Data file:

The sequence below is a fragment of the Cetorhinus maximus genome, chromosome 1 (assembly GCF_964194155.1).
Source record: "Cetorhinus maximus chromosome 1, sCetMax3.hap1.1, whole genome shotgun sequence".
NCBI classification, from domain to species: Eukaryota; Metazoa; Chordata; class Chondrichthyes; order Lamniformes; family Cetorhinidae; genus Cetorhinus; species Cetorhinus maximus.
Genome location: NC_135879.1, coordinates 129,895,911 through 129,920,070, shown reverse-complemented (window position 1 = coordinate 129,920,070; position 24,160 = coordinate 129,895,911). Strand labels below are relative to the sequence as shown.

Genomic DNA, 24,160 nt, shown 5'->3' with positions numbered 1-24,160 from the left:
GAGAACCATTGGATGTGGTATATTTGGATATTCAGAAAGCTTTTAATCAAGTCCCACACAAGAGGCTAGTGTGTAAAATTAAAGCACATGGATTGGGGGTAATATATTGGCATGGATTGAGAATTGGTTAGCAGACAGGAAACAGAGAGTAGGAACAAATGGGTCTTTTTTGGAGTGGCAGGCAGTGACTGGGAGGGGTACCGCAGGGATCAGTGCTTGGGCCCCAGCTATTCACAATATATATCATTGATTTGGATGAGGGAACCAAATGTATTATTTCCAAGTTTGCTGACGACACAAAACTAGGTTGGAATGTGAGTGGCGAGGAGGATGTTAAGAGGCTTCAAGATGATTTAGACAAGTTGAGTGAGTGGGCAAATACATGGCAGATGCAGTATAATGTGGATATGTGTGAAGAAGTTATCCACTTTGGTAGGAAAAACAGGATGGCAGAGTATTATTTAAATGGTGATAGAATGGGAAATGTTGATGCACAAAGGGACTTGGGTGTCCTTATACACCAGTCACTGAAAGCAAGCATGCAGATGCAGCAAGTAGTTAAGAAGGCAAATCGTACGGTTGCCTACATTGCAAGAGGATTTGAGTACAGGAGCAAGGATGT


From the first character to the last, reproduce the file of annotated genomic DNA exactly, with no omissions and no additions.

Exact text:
The sequence below is a fragment of the Cetorhinus maximus genome, chromosome 1 (assembly GCF_964194155.1).
Source record: "Cetorhinus maximus chromosome 1, sCetMax3.hap1.1, whole genome shotgun sequence".
NCBI classification, from domain to species: Eukaryota; Metazoa; Chordata; class Chondrichthyes; order Lamniformes; family Cetorhinidae; genus Cetorhinus; species Cetorhinus maximus.
Genome location: NC_135879.1, coordinates 129,895,911 through 129,920,070, shown reverse-complemented (window position 1 = coordinate 129,920,070; position 24,160 = coordinate 129,895,911). Strand labels below are relative to the sequence as shown.

Genomic DNA, 24,160 nt, shown 5'->3' with positions numbered 1-24,160 from the left:
GAGAACCATTGGATGTGGTATATTTGGATATTCAGAAAGCTTTTAATCAAGTCCCACACAAGAGGCTAGTGTGTAAAATTAAAGCACATGGATTGGGGGTAATATATTGGCATGGATTGAGAATTGGTTAGCAGACAGGAAACAGAGAGTAGGAACAAATGGGTCTTTTTTGGAGTGGCAGGCAGTGACTGGGAGGGGTACCGCAGGGATCAGTGCTTGGGCCCCAGCTATTCACAATATATATCATTGATTTGGATGAGGGAACCAAATGTATTATTTCCAAGTTTGCTGACGACACAAAACTAGGTTGGAATGTGAGTGGCGAGGAGGATGTTAAGAGGCTTCAAGATGATTTAGACAAGTTGAGTGAGTGGGCAAATACATGGCAGATGCAGTATAATGTGGATATGTGTGAAGAAGTTATCCACTTTGGTAGGAAAAACAGGATGGCAGAGTATTATTTAAATGGTGATAGAATGGGAAATGTTGATGCACAAAGGGACTTGGGTGTCCTTATACACCAGTCACTGAAAGCAAGCATGCAGATGCAGCAAGTAGTTAAGAAGGCAAATCGTACGGTTGCCTACATTGCAAGAGGATTTGAGTACAGGAGCAAGGATGT